PAINTED DESERT PROJECT

Google map of installation sites.

Mission Statement: The Painted Desert Project connects public artists with communities through mural opportunities on the Navajo Nation.

In June of 2009 I started a self-funded, public art project on the Navajo Nation, Western Agency, I called “Big.” I went back through 22 years of negatives and started blowing photographs up larger than life and wheat pasting them onto roadside stands and abandoned buildings. I’m still amazed at the resonance this project has with people on the reservation and amongst travelers passing through. I’m thankful for having found this form of self expression as a means of relating to the community where I’ve lived and worked for almost half of my life.

Shortly after I started wheat pasting I met a fellow street artist based in Prescott, AZ named Yote through the street art blog, Vandalog. For 2 years after that we collaborated on installations on the Navajo Nation, Tucson and Flagstaff.

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House in Bitter Springs (collaboration with Yote), October 2009

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Black Mesa Junction (collaboration with Yote), October 2009

The western agency of the Navajo Nation is strategically located between the north and south rims of the Grand Canyon to the west, Lake Powell and Zion to the north, Monument Valley and Navajo National Monument to the East and Canyon de Chelley to the south.  The area receives a tremendous volume of traffic.

Many families supplement their income by selling handmade jewelry along the road in homemade stalls.  These stalls were some of the first places I installed my art and over the years I’ve developed friendships with the families.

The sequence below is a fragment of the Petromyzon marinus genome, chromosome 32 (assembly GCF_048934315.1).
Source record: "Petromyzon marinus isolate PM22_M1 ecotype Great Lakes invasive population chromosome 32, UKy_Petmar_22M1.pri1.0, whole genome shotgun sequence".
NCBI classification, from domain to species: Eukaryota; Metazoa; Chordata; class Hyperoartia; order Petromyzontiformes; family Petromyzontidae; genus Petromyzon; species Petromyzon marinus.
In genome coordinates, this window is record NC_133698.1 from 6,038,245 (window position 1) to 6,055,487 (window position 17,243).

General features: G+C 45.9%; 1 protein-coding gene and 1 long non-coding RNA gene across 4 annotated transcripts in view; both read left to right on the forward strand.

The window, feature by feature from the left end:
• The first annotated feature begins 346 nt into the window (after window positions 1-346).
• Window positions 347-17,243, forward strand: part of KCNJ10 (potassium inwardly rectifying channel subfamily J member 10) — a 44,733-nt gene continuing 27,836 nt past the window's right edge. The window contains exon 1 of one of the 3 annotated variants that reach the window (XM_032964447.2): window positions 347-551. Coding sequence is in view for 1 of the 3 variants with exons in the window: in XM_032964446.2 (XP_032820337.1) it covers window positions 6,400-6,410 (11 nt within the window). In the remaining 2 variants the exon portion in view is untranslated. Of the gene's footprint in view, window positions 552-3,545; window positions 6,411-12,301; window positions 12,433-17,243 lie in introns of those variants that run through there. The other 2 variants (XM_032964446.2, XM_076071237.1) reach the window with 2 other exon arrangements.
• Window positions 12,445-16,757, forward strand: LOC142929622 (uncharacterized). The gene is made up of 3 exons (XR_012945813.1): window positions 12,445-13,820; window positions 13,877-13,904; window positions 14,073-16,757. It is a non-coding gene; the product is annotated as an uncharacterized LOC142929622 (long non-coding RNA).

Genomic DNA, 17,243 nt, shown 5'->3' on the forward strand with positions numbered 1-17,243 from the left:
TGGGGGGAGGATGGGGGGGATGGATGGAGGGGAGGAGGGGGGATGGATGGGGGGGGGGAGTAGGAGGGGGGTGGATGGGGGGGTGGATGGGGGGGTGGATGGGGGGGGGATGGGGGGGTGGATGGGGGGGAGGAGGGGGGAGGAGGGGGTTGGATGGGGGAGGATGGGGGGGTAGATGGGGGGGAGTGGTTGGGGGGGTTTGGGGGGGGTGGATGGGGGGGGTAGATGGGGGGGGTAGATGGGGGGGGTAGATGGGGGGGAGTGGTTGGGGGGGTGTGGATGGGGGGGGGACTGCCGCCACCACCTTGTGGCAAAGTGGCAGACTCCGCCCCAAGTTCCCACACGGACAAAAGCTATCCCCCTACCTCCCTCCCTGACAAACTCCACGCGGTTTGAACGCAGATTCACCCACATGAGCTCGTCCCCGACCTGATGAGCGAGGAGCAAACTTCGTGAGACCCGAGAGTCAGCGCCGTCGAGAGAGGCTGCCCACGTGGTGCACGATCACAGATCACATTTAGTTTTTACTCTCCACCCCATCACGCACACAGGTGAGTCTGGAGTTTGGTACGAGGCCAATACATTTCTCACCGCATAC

summation of weekend

Gray Mountain, October 2009

In an effort to boost tourism on the reservation, to supplement the incomes of families with roadside stands, and to nurture the creative talent of local youth, I invited a few world-renowned street artists to come to the Navajo Nation to paint murals in 2012 and have continued doing so as funding allows.  This is the Painted Desert Project.

Google map of mural sites.

  9 comments for “PAINTED DESERT PROJECT

    • jetsonorama
      November 18, 2016 at 3:43 pm

      You’re right, I’ve been on the Navajo nation working as a primary care physician since 1987. I received a 4 year scholarship from the National Health Service Corps and had to work in a health shortage area when I finished my training. Over time I’ve built a trusting relationship with the community where I am. However, the Navajo nation is 27,500 square miles in size and my work is limited to a 120 mile radius.

      I started doing my wheat pasting project in 2009 and started inviting artists to the reservation to paint murals in 2012. The Navajo nation doesn’t have a tradition of muralism or street art. In 2009 when I started pasting I approached the work as a guerilla art project. I didn’t try to engage the community. Younger people appreciated the work while older people were suspicious and alienated by it. Many thought the images were associated with witchcraft.